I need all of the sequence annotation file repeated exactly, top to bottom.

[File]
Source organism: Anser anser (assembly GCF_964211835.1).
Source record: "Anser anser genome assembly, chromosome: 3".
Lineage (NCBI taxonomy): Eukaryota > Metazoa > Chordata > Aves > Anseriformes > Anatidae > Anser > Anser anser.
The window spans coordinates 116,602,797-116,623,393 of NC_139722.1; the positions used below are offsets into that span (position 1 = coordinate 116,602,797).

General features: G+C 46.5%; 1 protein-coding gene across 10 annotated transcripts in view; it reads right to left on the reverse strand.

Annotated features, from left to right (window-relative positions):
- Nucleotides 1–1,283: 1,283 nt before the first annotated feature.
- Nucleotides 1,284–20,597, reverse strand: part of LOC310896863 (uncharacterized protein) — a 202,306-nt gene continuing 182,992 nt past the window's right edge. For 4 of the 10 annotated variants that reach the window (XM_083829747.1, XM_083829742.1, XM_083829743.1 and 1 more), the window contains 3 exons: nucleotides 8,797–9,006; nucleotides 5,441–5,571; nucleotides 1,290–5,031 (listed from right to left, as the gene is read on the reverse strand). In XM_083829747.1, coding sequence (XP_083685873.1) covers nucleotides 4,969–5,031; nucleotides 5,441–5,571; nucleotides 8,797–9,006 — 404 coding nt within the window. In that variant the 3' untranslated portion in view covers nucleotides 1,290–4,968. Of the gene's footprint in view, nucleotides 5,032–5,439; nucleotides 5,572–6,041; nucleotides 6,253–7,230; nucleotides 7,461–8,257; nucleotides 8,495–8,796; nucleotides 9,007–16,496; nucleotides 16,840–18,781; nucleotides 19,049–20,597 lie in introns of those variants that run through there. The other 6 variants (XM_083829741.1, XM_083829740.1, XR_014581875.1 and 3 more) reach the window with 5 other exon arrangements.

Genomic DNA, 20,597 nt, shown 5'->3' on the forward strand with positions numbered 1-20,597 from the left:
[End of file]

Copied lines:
Source organism: Anser anser (assembly GCF_964211835.1).
Source record: "Anser anser genome assembly, chromosome: 3".
Lineage (NCBI taxonomy): Eukaryota > Metazoa > Chordata > Aves > Anseriformes > Anatidae > Anser > Anser anser.
The window spans coordinates 116,602,797-116,623,393 of NC_139722.1; the positions used below are offsets into that span (position 1 = coordinate 116,602,797).

General features: G+C 46.5%; 1 protein-coding gene across 10 annotated transcripts in view; it reads right to left on the reverse strand.

Annotated features, from left to right (window-relative positions):
- Nucleotides 1–1,283: 1,283 nt before the first annotated feature.
- Nucleotides 1,284–20,597, reverse strand: part of LOC310896863 (uncharacterized protein) — a 202,306-nt gene continuing 182,992 nt past the window's right edge. For 4 of the 10 annotated variants that reach the window (XM_083829747.1, XM_083829742.1, XM_083829743.1 and 1 more), the window contains 3 exons: nucleotides 8,797–9,006; nucleotides 5,441–5,571; nucleotides 1,290–5,031 (listed from right to left, as the gene is read on the reverse strand). In XM_083829747.1, coding sequence (XP_083685873.1) covers nucleotides 4,969–5,031; nucleotides 5,441–5,571; nucleotides 8,797–9,006 — 404 coding nt within the window. In that variant the 3' untranslated portion in view covers nucleotides 1,290–4,968. Of the gene's footprint in view, nucleotides 5,032–5,439; nucleotides 5,572–6,041; nucleotides 6,253–7,230; nucleotides 7,461–8,257; nucleotides 8,495–8,796; nucleotides 9,007–16,496; nucleotides 16,840–18,781; nucleotides 19,049–20,597 lie in introns of those variants that run through there. The other 6 variants (XM_083829741.1, XM_083829740.1, XR_014581875.1 and 3 more) reach the window with 5 other exon arrangements.

Genomic DNA, 20,597 nt, shown 5'->3' on the forward strand with positions numbered 1-20,597 from the left: